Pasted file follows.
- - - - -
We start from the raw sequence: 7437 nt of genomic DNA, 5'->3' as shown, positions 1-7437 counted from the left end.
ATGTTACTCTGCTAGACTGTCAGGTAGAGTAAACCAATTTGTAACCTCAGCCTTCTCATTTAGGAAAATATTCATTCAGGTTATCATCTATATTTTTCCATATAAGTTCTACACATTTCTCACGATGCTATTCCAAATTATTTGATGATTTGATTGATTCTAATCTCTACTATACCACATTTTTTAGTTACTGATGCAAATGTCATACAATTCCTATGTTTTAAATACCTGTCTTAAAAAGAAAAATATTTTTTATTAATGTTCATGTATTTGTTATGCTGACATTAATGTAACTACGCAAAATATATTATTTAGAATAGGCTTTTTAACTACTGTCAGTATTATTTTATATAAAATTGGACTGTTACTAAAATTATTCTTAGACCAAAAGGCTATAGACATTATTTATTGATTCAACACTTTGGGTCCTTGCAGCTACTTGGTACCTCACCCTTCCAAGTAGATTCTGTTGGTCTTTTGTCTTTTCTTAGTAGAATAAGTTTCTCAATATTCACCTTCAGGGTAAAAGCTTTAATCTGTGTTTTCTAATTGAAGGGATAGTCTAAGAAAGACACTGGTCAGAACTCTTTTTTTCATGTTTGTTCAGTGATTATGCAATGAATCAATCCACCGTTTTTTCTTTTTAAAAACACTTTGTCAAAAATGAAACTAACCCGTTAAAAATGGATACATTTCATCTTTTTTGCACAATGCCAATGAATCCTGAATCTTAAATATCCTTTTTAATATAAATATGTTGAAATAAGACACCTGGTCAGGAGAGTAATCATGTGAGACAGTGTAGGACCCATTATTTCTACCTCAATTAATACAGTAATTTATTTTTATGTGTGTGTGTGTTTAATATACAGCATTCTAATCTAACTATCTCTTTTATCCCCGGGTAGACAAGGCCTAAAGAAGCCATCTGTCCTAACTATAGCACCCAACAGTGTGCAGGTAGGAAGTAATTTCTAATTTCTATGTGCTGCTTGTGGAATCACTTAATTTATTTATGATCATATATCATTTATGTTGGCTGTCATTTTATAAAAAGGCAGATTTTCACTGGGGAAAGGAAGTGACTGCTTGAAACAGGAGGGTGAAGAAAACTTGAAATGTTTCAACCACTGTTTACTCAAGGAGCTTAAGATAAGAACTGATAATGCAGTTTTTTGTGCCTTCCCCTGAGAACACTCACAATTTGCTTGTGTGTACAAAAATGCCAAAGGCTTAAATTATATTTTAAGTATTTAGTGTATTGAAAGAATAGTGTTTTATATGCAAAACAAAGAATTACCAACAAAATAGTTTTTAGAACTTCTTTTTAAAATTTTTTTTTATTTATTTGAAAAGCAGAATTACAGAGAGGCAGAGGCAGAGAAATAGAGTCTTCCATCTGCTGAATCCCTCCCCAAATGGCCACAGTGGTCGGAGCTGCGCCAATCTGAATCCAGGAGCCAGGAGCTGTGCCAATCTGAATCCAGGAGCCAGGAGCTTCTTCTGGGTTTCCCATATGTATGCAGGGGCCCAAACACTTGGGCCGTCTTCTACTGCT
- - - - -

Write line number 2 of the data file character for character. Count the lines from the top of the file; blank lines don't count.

ATGTTACTCTGCTAGACTGTCAGGTAGAGTAAACCAATTTGTAACCTCAGCCTTCTCATTTAGGAAAATATTCATTCAGGTTATCATCTATATTTTTCCATATAAGTTCTACACATTTCTCACGATGCTATTCCAAATTATTTGATGATTTGATTGATTCTAATCTCTACTATACCACATTTTTTAGTTACTGATGCAAATGTCATACAATTCCTATGTTTTAAATACCTGTCTTAAAAAGAAAAATATTTTTTATTAATGTTCATGTATTTGTTATGCTGACATTAATGTAACTACGCAAAATATATTATTTAGAATAGGCTTTTTAACTACTGTCAGTATTATTTTATATAAAATTGGACTGTTACTAAAATTATTCTTAGACCAAAAGGCTATAGACATTATTTATTGATTCAACACTTTGGGTCCTTGCAGCTACTTGGTACCTCACCCTTCCAAGTAGATTCTGTTGGTCTTTTGTCTTTTCTTAGTAGAATAAGTTTCTCAATATTCACCTTCAGGGTAAAAGCTTTAATCTGTGTTTTCTAATTGAAGGGATAGTCTAAGAAAGACACTGGTCAGAACTCTTTTTTTCATGTTTGTTCAGTGATTATGCAATGAATCAATCCACCGTTTTTTCTTTTTAAAAACACTTTGTCAAAAATGAAACTAACCCGTTAAAAATGGATACATTTCATCTTTTTTGCACAATGCCAATGAATCCTGAATCTTAAATATCCTTTTTAATATAAATATGTTGAAATAAGACACCTGGTCAGGAGAGTAATCATGTGAGACAGTGTAGGACCCATTATTTCTACCTCAATTAATACAGTAATTTATTTTTATGTGTGTGTGTGTTTAATATACAGCATTCTAATCTAACTATCTCTTTTATCCCCGGGTAGACAAGGCCTAAAGAAGCCATCTGTCCTAACTATAGCACCCAACAGTGTGCAGGTAGGAAGTAATTTCTAATTTCTATGTGCTGCTTGTGGAATCACTTAATTTATTTATGATCATATATCATTTATGTTGGCTGTCATTTTATAAAAAGGCAGATTTTCACTGGGGAAAGGAAGTGACTGCTTGAAACAGGAGGGTGAAGAAAACTTGAAATGTTTCAACCACTGTTTACTCAAGGAGCTTAAGATAAGAACTGATAATGCAGTTTTTTGTGCCTTCCCCTGAGAACACTCACAATTTGCTTGTGTGTACAAAAATGCCAAAGGCTTAAATTATATTTTAAGTATTTAGTGTATTGAAAGAATAGTGTTTTATATGCAAAACAAAGAATTACCAACAAAATAGTTTTTAGAACTTCTTTTTAAAATTTTTTTTTATTTATTTGAAAAGCAGAATTACAGAGAGGCAGAGGCAGAGAAATAGAGTCTTCCATCTGCTGAATCCCTCCCCAAATGGCCACAGTGGTCGGAGCTGCGCCAATCTGAATCCAGGAGCCAGGAGCTGTGCCAATCTGAATCCAGGAGCCAGGAGCTTCTTCTGGGTTTCCCATATGTATGCAGGGGCCCAAACACTTGGGCCGTCTTCTACTGCT